A new disease caused by the fungus Certocystis fimbriata is infecting and causing mass mortality of Metrosideros polymorpha (commonly called ohi’a), the most abundant native tree in Hawai’i. Additionally, the form and function of the treat make them the most important watershed tree on the island. Healthy trees appear to die within a few days to a few weeks of infection, which is how the disease got its name “Rapid Ohi’a Death” Already, hundreds of thousands of ohi’a have died across thousands of acres of land, including in the South Hilo, Puna, Ka’u, and Kona districts of Hawai’i Island.
C. fymbriata afffects the xylem systems circulating water through the trees. Current research points to wood-boring beetles as the fungus’ vector, allowing it to reach the xylem in the first place. The beetles burrow into trees to live and breed and then carry spores on their exoskeletons when they move to a new host. There is also research looking into wind dispersal of the fungal spores, which could be even more detrimental than the beetles.
It is unknown how C. fymbriata originally got to Hawai’i, although there are currently two separate species that have been isolated and identified. They are being described and renamed, because there are no exact matches anywhere else in the world.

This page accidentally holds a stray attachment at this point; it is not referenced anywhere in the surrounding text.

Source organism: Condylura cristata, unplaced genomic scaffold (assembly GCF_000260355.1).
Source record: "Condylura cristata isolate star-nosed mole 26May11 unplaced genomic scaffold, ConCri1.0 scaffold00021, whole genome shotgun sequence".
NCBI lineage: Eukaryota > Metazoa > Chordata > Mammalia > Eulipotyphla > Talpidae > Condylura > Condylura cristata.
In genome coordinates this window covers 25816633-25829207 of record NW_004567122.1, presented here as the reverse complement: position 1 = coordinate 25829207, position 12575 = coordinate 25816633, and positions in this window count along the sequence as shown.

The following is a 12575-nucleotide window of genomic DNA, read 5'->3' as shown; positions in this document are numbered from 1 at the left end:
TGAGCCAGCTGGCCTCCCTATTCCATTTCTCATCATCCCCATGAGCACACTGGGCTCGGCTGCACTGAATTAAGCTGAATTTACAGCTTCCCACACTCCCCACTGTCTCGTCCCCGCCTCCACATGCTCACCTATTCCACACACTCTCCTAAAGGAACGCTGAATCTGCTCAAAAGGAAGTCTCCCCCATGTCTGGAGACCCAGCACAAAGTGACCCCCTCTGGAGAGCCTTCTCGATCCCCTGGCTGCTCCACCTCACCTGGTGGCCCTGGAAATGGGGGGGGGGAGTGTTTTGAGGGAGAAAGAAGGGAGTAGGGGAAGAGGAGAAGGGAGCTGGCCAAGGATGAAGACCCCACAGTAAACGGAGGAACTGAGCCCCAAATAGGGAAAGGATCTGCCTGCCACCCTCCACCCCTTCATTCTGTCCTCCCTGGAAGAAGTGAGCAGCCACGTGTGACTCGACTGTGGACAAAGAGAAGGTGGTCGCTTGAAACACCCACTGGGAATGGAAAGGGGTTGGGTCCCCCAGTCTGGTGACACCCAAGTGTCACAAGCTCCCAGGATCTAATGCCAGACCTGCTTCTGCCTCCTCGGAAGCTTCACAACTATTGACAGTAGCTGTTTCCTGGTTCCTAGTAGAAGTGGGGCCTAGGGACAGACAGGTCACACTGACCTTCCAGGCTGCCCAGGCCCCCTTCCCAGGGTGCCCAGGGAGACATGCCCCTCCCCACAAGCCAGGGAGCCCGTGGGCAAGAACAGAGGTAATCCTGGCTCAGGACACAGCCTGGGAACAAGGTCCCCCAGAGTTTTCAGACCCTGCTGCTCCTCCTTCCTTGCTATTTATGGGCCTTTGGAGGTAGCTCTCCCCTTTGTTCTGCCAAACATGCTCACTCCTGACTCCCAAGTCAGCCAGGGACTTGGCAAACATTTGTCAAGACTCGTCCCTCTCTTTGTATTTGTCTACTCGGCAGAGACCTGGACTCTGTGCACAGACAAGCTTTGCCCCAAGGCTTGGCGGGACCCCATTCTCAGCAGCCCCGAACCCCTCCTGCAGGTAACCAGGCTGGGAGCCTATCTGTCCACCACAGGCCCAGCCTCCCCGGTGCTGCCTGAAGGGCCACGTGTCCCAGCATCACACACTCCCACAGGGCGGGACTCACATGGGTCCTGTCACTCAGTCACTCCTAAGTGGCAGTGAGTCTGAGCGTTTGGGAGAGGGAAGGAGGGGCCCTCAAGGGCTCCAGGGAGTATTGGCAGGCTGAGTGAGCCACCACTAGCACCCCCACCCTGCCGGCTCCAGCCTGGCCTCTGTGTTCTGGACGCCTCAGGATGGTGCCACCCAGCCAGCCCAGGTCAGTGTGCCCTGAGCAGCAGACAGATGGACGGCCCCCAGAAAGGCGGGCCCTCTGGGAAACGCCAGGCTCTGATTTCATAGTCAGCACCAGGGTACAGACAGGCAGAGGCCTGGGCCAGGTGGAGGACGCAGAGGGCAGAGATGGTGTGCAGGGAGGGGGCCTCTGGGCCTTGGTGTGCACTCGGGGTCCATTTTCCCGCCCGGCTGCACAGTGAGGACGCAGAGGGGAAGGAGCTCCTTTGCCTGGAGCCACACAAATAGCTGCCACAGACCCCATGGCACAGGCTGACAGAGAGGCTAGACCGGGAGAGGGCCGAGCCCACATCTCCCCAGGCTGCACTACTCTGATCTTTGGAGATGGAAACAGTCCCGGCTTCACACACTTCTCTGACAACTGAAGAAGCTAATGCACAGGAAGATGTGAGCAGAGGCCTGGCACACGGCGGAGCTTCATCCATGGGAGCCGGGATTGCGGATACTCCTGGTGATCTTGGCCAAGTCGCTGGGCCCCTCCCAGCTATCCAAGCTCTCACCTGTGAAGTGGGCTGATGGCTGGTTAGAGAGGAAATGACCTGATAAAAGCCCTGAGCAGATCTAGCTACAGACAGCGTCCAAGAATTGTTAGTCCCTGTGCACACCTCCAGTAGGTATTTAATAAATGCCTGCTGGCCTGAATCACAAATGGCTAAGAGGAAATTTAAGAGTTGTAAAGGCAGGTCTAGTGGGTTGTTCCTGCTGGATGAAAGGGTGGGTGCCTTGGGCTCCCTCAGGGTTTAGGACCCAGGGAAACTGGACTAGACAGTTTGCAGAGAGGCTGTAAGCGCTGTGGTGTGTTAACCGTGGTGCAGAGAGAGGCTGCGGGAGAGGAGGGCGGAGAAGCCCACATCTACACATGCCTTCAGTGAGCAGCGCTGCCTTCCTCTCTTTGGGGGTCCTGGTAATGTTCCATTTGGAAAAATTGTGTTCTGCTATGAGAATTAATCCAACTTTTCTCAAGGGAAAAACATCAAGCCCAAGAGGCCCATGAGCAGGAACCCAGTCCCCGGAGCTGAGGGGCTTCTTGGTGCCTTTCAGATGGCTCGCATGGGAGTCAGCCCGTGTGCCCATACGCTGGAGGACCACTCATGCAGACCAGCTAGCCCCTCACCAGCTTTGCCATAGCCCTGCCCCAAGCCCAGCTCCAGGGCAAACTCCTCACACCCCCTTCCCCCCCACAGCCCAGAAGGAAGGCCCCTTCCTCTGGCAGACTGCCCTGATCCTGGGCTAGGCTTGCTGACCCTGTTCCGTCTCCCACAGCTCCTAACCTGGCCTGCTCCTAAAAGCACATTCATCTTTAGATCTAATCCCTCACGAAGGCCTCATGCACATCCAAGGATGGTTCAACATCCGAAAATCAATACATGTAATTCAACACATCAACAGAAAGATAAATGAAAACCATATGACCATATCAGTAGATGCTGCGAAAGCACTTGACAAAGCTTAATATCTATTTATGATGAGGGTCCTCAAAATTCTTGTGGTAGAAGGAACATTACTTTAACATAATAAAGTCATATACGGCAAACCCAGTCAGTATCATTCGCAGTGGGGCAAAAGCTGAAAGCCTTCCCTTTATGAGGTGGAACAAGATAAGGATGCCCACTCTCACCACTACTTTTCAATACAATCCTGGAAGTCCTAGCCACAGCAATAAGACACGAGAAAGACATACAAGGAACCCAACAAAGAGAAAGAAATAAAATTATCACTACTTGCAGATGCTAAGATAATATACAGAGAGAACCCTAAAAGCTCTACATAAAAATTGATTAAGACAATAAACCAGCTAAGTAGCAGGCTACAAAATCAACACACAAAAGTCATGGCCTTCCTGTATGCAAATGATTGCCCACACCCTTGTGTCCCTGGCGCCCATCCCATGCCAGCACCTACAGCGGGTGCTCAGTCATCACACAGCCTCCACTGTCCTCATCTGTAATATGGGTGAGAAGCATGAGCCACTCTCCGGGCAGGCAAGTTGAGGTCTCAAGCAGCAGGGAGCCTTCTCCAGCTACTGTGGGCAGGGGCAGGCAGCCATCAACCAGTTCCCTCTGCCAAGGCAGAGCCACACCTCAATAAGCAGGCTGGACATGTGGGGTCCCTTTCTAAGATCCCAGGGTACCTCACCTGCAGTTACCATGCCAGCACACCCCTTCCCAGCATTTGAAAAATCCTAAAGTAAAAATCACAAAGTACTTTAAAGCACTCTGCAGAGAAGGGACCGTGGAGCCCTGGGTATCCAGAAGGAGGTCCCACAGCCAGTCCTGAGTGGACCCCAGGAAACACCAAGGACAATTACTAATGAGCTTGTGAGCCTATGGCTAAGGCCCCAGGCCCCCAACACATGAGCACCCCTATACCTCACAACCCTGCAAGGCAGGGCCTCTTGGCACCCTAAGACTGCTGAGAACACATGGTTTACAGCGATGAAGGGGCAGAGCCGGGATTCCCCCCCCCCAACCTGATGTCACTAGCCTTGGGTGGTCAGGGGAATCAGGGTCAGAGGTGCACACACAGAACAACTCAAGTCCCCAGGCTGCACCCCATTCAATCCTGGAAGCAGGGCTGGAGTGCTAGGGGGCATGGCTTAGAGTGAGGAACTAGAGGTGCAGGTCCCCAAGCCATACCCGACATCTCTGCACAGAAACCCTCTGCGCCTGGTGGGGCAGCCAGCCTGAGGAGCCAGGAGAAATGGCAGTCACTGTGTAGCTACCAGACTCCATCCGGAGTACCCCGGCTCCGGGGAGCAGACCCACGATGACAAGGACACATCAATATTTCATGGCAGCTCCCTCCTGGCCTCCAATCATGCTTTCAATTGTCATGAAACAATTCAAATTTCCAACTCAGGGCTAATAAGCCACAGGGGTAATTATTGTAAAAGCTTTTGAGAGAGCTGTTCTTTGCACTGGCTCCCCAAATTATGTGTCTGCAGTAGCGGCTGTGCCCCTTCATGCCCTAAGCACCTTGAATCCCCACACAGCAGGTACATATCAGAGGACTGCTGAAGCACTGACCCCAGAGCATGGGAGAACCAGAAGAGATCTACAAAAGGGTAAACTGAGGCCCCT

There are several ways that local residents can help prevent the spread of the fungus. Don’t move ohi’a wood or ohi’a parts, because they could potentially be infected. Don’t ever transport ohi’a to another island, and follow the Hawai’i State Department of Agriculture quarantine rule. Clean tools used for cutting ohi’a with 70% rubbing alcohol, which will sterilize the tools and effectively kill off any fungi. Also use 70% rubbing alcohol on any shoes, after brushing off loose soil; and wash clothing with very hot water and soap. For vehicles, one can use a pressure washer and soap, making sure to get all soil off of the tires and undercarriage.
The Hawai’i Tribune-Herald reported recently that “after more than a year of emergency response efforts, collaborators working to stop the spread of rapid ohi’a death are shifting to a long-term research and management strategy”. There is a three-year plan presented that will address several objectives, including community outreach efforts and creating a “sustainable, coordinated, and efficient response” to new outbreaks. Efforts have already reached $2.3 million, with funding coming from federal, state, county, and private sources. The first year of strategic response will total over $3.6 million and the total three-year cost is estimated at $10 million. There are still specific response plans that need to be developed fr seed collection and forest restoration in already-affected areas. However, it remains to be seen if there will be a viable course of action to save ohi’a before rapid death decimates the island’s populations.
Original article at westhawaiitoday.com:
What is rapid ohi’a death?